Sharmine Narwani: Questioning the Syrian “Casualty List” (al-Akhbar)
Glenn Greenwald: U.S. media takes the lead on Iran (Salon)
Andrew Hacker: We’re More Unequal Than You Think (New York Review of Books)
I don’t think climate change necessitates a social revolution. This idea is coming from the right-wing think tanks and not scientific organizations. … You can set up carbon markets, consumer markets, and just pretend, but if you want to get serious about climate change, really serious, in line with the science, and you want to meet targets like 80 percent emissions cuts by midcentury in the developed world, then you need to be intervening strongly in the economy, and you can’t do it all with carbon markets and offsetting. You have to really seriously regulate corporations and invest in the public sector. And we need to build public transport systems and light rail and affordable housing along transit lines to lower emissions. The market is not going to step up to this challenge.
China 2030: Building a Modern, Harmonious, and Creative High-Income Society (World Bank)
杜建国：世界银行，带上你的毒药滚回美国去 (Sina blog of Du Jianguo)
David Barboza: Furor Over Report Hints at a Chinese Policy Debate (New York Times)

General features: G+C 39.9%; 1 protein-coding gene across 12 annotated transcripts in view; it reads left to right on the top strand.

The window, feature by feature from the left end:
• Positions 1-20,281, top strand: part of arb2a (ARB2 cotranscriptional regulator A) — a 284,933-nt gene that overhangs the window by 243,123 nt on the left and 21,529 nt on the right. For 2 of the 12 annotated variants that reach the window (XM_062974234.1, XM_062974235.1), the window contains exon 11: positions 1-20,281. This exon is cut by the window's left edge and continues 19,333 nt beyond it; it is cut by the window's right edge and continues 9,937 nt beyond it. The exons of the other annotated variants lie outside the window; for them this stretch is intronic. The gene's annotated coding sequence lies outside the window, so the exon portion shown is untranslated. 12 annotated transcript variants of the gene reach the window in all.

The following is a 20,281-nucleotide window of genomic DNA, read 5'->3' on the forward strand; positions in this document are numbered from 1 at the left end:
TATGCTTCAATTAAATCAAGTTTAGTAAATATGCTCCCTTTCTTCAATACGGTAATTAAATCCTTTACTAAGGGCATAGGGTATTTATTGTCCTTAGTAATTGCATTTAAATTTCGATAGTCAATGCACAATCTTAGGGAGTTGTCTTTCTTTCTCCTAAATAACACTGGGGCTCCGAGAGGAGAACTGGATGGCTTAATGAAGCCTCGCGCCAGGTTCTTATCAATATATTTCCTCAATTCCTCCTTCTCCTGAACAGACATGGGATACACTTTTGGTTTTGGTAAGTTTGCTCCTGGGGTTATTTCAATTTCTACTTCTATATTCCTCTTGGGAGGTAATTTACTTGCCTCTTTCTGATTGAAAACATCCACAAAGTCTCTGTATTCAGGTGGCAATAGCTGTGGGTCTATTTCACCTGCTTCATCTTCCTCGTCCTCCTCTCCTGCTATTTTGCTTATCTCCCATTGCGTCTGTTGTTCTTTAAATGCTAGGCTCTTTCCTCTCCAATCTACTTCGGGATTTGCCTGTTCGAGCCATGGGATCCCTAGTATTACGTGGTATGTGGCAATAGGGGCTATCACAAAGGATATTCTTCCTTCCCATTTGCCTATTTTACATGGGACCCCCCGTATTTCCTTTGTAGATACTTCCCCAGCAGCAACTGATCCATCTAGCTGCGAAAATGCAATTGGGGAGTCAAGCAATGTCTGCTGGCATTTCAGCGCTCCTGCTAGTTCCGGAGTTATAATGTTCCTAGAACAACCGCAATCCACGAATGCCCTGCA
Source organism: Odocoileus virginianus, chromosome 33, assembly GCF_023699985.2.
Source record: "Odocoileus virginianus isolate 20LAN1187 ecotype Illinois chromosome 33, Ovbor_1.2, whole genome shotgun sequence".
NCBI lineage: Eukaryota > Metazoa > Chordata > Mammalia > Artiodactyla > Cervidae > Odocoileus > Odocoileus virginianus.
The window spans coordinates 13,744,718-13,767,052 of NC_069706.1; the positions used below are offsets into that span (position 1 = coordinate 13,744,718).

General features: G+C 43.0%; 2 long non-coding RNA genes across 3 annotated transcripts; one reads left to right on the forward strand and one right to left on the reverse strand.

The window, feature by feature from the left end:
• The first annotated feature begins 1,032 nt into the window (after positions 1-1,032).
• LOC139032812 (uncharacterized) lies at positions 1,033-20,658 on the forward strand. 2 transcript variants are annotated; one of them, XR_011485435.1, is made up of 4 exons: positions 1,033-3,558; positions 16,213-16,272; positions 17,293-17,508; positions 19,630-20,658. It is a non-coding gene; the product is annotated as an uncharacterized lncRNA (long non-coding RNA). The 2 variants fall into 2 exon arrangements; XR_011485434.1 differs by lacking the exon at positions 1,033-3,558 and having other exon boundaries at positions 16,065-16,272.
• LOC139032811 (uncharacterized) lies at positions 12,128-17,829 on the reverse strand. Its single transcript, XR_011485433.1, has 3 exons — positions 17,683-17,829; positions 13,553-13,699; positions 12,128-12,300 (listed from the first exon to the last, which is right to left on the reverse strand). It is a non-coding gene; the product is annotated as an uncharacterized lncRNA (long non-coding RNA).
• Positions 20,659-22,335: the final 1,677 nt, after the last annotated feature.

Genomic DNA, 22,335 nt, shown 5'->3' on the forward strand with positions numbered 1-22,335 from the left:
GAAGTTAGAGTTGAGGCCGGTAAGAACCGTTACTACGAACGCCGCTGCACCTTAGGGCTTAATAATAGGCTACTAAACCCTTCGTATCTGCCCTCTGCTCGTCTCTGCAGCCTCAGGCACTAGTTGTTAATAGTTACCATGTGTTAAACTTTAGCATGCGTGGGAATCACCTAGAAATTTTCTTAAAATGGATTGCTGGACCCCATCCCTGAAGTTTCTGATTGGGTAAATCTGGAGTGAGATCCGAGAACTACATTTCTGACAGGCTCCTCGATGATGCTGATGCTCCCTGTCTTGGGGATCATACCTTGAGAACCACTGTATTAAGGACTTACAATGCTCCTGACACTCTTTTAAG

John Bellamy Foster, Robert W. McChesney: The Global Stagnation and China (Monthly Review)
In order to avoid looming disaster, the current economic consensus suggests that the Chinese economy needs to rebalance its shares of net exports, investment, and consumption in GDP—moving away from an economy that is dangerously over-reliant on investment and exports, characterized by an extreme deficiency in consumer demand, and increasingly showing signs of a real estate/financial bubble. But the very idea of such a fundamental rebalancing—on the gigantic scale required—raises the question of contradictions that lie at the center of the whole low-wage accumulation model that has come to characterize contemporary Chinese capitalism, along with its roots in the current urban-rural divide.
Martin Hart-Landsberg: China and Neoliberalism (Lewis & Clark)
Michael Klare: America’s maritime power (Monde diplomatique)